India: Urban resettlement
July 24, 2012
Resettlement and Rehabilitation in a Large Metropolis
The Mumbai Urban Transport Project (MUTP) commenced in 2002 to improve transport services in India's premier megacity. It involved urban resettlement on an unparalleled scale. Over 100,000 people living along roads and railways tracks were to be resettled to improve rail and road transport services. While resettling people is difficult anywhere, it appeared almost intractable in the complex socio-political environment of Mumbai, a linear city that lies along a narrow north-south peninsula and is one of the most densely populated urban areas in the world.
Almost 95% of the affected people did not have legal title to the land they occupied. Affected structures included an assortment of residences, businesses, religious and community facilities, schools, dispensaries, nurseries, and so on. Getting people from diverse social and economic backgrounds to accept homogenous resettlement options was not easy. Even more challenging was finding alternative resettlement sites in land-scarce Mumbai and mobilizing the resources to develop these.
The unprecedented scale and complexity of the process called for innovative solutions. To solve both land and financial constraints, the Mumbai Metropolitan Region Development Authority (MMRDA) - the agency responsible for the project's Resettlement and Rehabilitation (R&R) activities - enlisted private participation. It offered private developers ‘development rights' and cash incentives to construct new resettlement sites in the less-dense northern suburbs of the city.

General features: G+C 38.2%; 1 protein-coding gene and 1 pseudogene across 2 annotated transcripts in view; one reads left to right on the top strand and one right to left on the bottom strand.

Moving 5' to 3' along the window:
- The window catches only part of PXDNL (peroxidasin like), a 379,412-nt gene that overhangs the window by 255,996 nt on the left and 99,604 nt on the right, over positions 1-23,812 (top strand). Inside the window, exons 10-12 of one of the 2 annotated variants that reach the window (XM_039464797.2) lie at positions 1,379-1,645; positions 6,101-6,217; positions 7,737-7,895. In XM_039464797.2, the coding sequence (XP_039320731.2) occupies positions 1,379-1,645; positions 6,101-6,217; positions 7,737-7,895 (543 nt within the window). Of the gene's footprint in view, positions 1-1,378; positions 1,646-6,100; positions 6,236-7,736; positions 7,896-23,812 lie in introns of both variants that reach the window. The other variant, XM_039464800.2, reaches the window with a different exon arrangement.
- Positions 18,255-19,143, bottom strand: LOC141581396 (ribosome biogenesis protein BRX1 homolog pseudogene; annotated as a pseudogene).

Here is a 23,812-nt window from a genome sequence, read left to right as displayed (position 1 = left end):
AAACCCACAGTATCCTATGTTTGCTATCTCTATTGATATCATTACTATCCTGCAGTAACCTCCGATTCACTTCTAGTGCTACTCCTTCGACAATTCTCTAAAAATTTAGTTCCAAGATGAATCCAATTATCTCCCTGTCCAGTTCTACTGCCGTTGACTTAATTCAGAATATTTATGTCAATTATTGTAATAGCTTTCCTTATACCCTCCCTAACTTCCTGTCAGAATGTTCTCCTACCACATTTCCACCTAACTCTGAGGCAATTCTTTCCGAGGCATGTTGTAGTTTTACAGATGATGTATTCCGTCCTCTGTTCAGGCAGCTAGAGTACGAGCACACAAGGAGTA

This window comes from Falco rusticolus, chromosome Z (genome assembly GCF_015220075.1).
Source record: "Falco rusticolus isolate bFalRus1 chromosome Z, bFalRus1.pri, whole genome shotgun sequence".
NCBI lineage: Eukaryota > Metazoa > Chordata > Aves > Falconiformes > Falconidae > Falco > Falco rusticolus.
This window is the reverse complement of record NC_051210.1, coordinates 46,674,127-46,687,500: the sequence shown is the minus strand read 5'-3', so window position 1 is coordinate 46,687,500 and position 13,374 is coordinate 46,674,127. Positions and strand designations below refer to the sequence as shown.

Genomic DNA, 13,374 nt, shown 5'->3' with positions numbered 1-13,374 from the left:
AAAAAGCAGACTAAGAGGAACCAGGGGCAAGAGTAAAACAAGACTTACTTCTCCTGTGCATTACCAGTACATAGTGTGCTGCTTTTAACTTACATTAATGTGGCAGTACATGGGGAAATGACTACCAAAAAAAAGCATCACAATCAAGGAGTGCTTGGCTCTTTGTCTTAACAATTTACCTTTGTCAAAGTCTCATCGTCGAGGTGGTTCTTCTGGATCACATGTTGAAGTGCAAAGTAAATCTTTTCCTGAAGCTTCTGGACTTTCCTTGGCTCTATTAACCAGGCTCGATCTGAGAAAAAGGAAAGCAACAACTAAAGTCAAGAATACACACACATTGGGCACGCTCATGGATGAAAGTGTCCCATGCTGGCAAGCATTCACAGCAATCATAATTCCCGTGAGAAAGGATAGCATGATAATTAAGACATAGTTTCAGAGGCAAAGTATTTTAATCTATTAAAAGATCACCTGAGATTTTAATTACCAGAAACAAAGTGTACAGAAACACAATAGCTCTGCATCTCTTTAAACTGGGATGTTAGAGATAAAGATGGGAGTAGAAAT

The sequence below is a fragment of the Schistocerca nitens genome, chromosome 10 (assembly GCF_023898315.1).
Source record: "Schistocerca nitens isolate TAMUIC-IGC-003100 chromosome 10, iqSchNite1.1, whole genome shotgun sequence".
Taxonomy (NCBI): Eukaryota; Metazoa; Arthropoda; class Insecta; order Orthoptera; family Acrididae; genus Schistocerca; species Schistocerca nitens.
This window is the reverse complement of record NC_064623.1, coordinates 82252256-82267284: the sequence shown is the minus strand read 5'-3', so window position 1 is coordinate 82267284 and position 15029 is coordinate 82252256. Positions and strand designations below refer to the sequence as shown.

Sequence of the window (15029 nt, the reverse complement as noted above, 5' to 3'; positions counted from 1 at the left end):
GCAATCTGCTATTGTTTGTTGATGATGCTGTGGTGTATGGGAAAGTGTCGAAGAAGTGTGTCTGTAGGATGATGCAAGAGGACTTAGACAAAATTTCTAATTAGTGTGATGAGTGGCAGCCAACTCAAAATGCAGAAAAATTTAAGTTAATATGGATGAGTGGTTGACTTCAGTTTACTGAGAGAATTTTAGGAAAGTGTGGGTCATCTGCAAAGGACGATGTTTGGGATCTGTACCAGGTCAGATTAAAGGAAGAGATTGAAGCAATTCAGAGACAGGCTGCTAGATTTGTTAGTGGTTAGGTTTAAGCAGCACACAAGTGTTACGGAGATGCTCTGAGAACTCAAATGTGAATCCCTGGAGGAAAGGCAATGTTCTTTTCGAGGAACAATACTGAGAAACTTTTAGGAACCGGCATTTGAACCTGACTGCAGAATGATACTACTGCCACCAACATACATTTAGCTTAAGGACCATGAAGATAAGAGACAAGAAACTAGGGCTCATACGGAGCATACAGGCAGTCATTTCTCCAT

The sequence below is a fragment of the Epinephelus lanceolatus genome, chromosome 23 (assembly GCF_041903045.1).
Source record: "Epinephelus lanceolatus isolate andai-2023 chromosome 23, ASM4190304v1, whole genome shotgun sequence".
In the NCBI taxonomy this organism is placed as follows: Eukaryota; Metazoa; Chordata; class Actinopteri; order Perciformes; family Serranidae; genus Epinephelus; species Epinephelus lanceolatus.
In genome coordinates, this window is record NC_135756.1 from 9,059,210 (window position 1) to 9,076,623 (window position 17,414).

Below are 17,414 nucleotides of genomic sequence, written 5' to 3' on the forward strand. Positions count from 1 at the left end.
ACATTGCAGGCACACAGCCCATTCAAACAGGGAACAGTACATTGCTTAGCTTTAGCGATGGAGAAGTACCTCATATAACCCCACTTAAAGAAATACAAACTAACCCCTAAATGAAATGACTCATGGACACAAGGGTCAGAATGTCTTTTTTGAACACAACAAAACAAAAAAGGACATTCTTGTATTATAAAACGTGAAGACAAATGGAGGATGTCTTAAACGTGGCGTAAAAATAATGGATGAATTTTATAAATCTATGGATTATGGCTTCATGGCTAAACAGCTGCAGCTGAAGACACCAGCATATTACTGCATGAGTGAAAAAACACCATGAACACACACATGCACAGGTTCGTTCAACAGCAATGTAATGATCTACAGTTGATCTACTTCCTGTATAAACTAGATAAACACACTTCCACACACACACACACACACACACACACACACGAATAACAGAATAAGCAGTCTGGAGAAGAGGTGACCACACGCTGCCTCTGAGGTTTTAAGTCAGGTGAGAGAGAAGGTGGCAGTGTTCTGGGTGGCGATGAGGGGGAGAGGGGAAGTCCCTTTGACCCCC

Recognizing people's concerns regarding involuntary resettlement, the MMRDA altered its approach from one that narrowly focused on compensating people for their losses towards one that sought to arrive at a ‘win-win' solution for all. This resulted in wider consultation and negotiation with the affected people, with the help of NGOs.
The agency's willingness to adapt and explore alternative solutions, often going beyond the scope of the R&R policy, enabled it to come up with innovative resettlement options that were more agreeable to the affected people. This was a critical factor in helping to reduce the number of complaints. It cut down the costs and delays involved in litigation and speeded up the implementation process.
In addition, proactive information disclosure, a transparent grievance redressal mechanism, and an independent panel of eminent citizens who regularly monitored the resettlement sites and listened to people's concerns played an important role in resolving grievances and building people's confidence in the resettlement process.
Going beyond the provision of brick and mortar resettlement sites, the MMRDA helped the resettled people to adapt to their new environments. Resettlement colonies were provided with schools, day-care centres, and women's centres. People's livelihood options were expanded through skills training for the youth and micro-credit for women.
An independent study has found that the provision of formal housing to resettled families has raised their social status and improved their employability and creditworthiness. It has also given them, especially the women, a greater sense of security in their new homes.
The project has become a worldwide example of urban resettlement on a mega scale. Mumbai's suburban rail services, which cater to over 7 million passengers a day, have witnessed a greater frequency of trains and lower levels of congestion. The MMRDA has now been identified as the nodal agency for urban resettlement in the Mumbai Metropolitan Region. The lessons learnt from the project have equipped the MMRDA to effectively deal with the resettlement challenges of future infrastructure projects in the city.